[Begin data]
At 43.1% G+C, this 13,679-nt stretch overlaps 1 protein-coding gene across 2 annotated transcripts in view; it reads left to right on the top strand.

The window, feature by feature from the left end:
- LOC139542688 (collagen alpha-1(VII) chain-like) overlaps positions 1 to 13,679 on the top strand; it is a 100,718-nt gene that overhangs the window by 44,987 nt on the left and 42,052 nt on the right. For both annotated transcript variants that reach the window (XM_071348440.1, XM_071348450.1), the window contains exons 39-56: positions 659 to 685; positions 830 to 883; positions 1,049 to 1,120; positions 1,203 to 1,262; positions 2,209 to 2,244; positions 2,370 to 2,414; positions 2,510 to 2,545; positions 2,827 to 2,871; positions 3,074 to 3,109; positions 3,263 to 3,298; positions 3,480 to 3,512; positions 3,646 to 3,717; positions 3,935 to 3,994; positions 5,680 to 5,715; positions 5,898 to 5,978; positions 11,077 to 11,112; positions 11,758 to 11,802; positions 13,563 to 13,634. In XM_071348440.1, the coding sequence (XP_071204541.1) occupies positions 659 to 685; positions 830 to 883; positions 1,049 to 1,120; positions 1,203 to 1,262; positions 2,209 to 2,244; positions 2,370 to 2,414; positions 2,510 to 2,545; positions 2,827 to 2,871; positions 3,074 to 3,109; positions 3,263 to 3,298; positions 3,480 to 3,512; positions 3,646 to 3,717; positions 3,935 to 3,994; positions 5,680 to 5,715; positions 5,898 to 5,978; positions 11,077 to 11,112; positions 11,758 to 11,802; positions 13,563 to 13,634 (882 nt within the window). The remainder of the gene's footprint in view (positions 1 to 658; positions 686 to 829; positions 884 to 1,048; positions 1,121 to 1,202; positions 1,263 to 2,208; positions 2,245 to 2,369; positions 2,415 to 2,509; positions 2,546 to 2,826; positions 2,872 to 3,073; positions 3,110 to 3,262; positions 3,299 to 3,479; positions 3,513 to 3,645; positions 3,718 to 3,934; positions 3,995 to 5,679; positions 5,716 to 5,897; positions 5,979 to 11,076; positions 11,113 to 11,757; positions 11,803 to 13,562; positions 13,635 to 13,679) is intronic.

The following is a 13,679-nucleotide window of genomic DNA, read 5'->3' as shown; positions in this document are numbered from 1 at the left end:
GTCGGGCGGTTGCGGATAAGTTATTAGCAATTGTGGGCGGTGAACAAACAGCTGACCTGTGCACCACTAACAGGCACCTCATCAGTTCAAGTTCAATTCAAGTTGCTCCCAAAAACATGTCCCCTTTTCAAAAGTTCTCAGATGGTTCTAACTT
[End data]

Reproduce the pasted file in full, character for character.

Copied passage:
At 43.1% G+C, this 13,679-nt stretch overlaps 1 protein-coding gene across 2 annotated transcripts in view; it reads left to right on the top strand.

The window, feature by feature from the left end:
- LOC139542688 (collagen alpha-1(VII) chain-like) overlaps positions 1 to 13,679 on the top strand; it is a 100,718-nt gene that overhangs the window by 44,987 nt on the left and 42,052 nt on the right. For both annotated transcript variants that reach the window (XM_071348440.1, XM_071348450.1), the window contains exons 39-56: positions 659 to 685; positions 830 to 883; positions 1,049 to 1,120; positions 1,203 to 1,262; positions 2,209 to 2,244; positions 2,370 to 2,414; positions 2,510 to 2,545; positions 2,827 to 2,871; positions 3,074 to 3,109; positions 3,263 to 3,298; positions 3,480 to 3,512; positions 3,646 to 3,717; positions 3,935 to 3,994; positions 5,680 to 5,715; positions 5,898 to 5,978; positions 11,077 to 11,112; positions 11,758 to 11,802; positions 13,563 to 13,634. In XM_071348440.1, the coding sequence (XP_071204541.1) occupies positions 659 to 685; positions 830 to 883; positions 1,049 to 1,120; positions 1,203 to 1,262; positions 2,209 to 2,244; positions 2,370 to 2,414; positions 2,510 to 2,545; positions 2,827 to 2,871; positions 3,074 to 3,109; positions 3,263 to 3,298; positions 3,480 to 3,512; positions 3,646 to 3,717; positions 3,935 to 3,994; positions 5,680 to 5,715; positions 5,898 to 5,978; positions 11,077 to 11,112; positions 11,758 to 11,802; positions 13,563 to 13,634 (882 nt within the window). The remainder of the gene's footprint in view (positions 1 to 658; positions 686 to 829; positions 884 to 1,048; positions 1,121 to 1,202; positions 1,263 to 2,208; positions 2,245 to 2,369; positions 2,415 to 2,509; positions 2,546 to 2,826; positions 2,872 to 3,073; positions 3,110 to 3,262; positions 3,299 to 3,479; positions 3,513 to 3,645; positions 3,718 to 3,934; positions 3,995 to 5,679; positions 5,716 to 5,897; positions 5,979 to 11,076; positions 11,113 to 11,757; positions 11,803 to 13,562; positions 13,635 to 13,679) is intronic.

The following is a 13,679-nucleotide window of genomic DNA, read 5'->3' as shown; positions in this document are numbered from 1 at the left end:
GTCGGGCGGTTGCGGATAAGTTATTAGCAATTGTGGGCGGTGAACAAACAGCTGACCTGTGCACCACTAACAGGCACCTCATCAGTTCAAGTTCAATTCAAGTTGCTCCCAAAAACATGTCCCCTTTTCAAAAGTTCTCAGATGGTTCTAACTT